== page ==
Weather and geology also refused to cooperate…
    Eisenberg, the district’s executive director of facilities planning and development, conceded some mistakes but voiced no regrets. He cast himself as an environmental visionary and predicted that the college system would eventually achieve energy independence. “Somebody needs to be first,” he said. “If the great explorers really had a map and knew where they were going, maybe we wouldn’t have the result we have today.”…
    http://www.latimes.com/news/local/la-me-build6-20110306,0,2339677,full.story


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    Andrew McRae

    CameronH@17:

    I can see what you’re saying about the Austrian school of thought being MIA. However, my instinctive reaction was to disagree with your opinion that it is the powerbrokers and the commies that are the principal enemies of our democracy.

    I would have said that generally the greatest enemy of democracy is the misinformed citizen. Not the uninformed citizen as is usually quoted, because an uninformed citizen is usually at least aware that they don’t understand an issue, don’t have the expertise, and that any opinion they give is prejudice or parroted. The uninformed citizen will seek someone else to appoint as their expert and trust whatever that person says. If the expert they choose has both a broad theoretical perspective and some practical experience then things might still turn out well for the populus.

    I say the misinformed citizen is much more dangerous because they have certainty and faith without expertise or evidence. They think they know what’s best and are prepared to act on beliefs that may not be appropriate to the real situation.

    On reflection we’re both right. The uninformed public can trust experts that have been preselected by a process biased to a single school of thought. That’s what has happened with the carbon tax. The government academics are biased. The powerbrokers simply want power and are only communist in effect because they are sitting in a government office instead of a boardroom. Being “informed on the issue” doesn’t exactly apply to them because the are focussed on a preferred action, not on understanding the problem.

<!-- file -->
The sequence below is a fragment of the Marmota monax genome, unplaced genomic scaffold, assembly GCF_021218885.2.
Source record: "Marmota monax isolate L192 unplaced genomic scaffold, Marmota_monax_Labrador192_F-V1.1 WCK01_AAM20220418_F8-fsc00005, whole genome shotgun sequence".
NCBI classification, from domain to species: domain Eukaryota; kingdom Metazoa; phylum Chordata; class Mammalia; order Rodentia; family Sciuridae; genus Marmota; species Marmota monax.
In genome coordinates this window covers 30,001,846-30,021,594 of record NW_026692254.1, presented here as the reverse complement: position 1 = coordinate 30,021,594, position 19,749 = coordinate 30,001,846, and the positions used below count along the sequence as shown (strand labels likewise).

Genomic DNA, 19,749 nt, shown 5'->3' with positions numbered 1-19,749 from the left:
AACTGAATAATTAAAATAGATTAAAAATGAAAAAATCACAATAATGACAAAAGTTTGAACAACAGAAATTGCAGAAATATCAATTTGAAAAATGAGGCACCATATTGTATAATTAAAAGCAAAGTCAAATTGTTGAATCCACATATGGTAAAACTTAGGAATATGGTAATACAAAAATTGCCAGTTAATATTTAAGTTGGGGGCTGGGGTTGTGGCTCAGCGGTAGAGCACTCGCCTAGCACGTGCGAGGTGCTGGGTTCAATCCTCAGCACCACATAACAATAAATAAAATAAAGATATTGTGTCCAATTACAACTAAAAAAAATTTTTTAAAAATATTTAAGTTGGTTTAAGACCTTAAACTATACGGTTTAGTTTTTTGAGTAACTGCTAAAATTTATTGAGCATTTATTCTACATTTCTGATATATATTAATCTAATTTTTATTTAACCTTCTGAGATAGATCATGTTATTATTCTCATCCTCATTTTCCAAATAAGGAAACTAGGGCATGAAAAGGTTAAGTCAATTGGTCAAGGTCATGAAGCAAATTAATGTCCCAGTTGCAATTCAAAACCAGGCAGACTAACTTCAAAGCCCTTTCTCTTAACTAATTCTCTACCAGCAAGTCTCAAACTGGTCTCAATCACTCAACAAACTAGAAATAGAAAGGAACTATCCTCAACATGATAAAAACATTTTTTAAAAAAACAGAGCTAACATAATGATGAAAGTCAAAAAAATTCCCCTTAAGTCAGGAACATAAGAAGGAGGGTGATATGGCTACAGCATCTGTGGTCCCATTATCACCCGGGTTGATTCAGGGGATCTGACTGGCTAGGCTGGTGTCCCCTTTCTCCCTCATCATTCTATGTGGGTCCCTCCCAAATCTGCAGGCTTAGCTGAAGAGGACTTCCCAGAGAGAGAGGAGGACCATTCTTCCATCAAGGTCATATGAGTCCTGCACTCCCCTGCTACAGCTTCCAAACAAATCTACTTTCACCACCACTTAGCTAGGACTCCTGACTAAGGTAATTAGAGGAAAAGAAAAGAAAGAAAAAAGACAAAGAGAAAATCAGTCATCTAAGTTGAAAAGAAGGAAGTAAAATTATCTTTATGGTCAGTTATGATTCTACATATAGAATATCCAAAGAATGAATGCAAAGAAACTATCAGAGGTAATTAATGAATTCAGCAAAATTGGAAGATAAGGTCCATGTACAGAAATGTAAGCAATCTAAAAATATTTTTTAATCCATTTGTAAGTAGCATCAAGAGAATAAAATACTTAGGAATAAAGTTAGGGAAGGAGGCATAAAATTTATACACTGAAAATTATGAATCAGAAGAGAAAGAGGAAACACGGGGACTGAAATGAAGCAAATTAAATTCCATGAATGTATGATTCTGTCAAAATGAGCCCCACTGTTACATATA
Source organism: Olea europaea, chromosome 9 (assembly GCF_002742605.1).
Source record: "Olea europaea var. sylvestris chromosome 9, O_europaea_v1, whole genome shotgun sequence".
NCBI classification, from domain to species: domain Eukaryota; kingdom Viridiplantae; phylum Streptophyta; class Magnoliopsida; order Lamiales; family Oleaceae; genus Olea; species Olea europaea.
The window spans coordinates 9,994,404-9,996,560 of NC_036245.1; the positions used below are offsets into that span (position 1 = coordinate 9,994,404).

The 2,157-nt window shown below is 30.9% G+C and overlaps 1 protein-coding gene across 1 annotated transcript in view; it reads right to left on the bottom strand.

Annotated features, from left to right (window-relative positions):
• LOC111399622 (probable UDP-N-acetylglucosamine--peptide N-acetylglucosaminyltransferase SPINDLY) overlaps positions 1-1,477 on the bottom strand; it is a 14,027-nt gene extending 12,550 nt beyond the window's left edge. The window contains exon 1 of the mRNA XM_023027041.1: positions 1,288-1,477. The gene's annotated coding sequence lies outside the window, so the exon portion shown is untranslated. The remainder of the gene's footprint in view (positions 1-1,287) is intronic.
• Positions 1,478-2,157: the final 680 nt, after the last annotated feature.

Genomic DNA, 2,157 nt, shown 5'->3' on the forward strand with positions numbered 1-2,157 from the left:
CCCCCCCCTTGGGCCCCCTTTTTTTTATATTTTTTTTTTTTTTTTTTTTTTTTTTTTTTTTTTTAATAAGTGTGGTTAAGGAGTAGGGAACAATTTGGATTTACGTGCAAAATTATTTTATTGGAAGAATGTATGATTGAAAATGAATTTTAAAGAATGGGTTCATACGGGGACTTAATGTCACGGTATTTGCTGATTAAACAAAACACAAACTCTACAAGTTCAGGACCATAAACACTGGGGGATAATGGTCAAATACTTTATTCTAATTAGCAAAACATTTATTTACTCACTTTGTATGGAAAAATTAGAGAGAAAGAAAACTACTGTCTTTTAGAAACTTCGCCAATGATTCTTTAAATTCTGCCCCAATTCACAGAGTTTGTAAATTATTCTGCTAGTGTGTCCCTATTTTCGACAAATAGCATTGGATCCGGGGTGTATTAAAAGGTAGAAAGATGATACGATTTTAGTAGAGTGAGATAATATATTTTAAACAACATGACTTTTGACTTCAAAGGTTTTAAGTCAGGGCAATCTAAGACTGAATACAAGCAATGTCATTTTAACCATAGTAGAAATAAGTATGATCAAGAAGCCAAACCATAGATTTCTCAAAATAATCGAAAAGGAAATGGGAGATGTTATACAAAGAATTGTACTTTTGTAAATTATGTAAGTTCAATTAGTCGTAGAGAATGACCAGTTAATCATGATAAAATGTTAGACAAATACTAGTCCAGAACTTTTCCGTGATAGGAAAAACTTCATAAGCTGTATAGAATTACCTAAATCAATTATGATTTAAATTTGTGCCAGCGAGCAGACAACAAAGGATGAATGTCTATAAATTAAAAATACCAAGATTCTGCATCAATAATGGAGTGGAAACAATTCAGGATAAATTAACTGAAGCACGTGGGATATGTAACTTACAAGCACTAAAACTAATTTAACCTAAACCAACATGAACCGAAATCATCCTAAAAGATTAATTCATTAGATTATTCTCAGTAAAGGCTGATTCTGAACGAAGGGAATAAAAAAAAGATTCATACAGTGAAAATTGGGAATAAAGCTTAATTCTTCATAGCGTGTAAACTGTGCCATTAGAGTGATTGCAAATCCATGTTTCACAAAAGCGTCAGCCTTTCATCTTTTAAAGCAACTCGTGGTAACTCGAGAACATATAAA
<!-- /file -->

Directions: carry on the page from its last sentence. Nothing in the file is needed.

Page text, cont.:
The 15% to 20% of citizens that are misinformed about the basis for the carbon tax are the dyed-in-the-wool watermelons. Your average socialist may be uninformed of communism’s death toll but there’s a spectrum of socialism which doesn’t have to go as far as Stalin.

    We should architect a Civilisation 2.0 with some immunity to the formation of a central technocrat elite, thus removing the risk of institutional bias, but the difficulty in removing anointed experts from decisions is in trying to ensure the majority of the public are not misinformed on any given issue. Is it even feasible to make everybody an expert on everything? Plus, at least 20% of the public are specimens low on the IQ bell curve, and there’s not much that can be done about that. Also remember that humans have an odd tendency to seek blame, even though it isn’t productive and can’t undo a mistake. One advantage of a small group of anointed experts is that they are publicly identifiable and (hopefully) accountable and certainly blameable. Decisions should ideally be made by the smartest people, but the trick is getting preferences and values represented in the decision.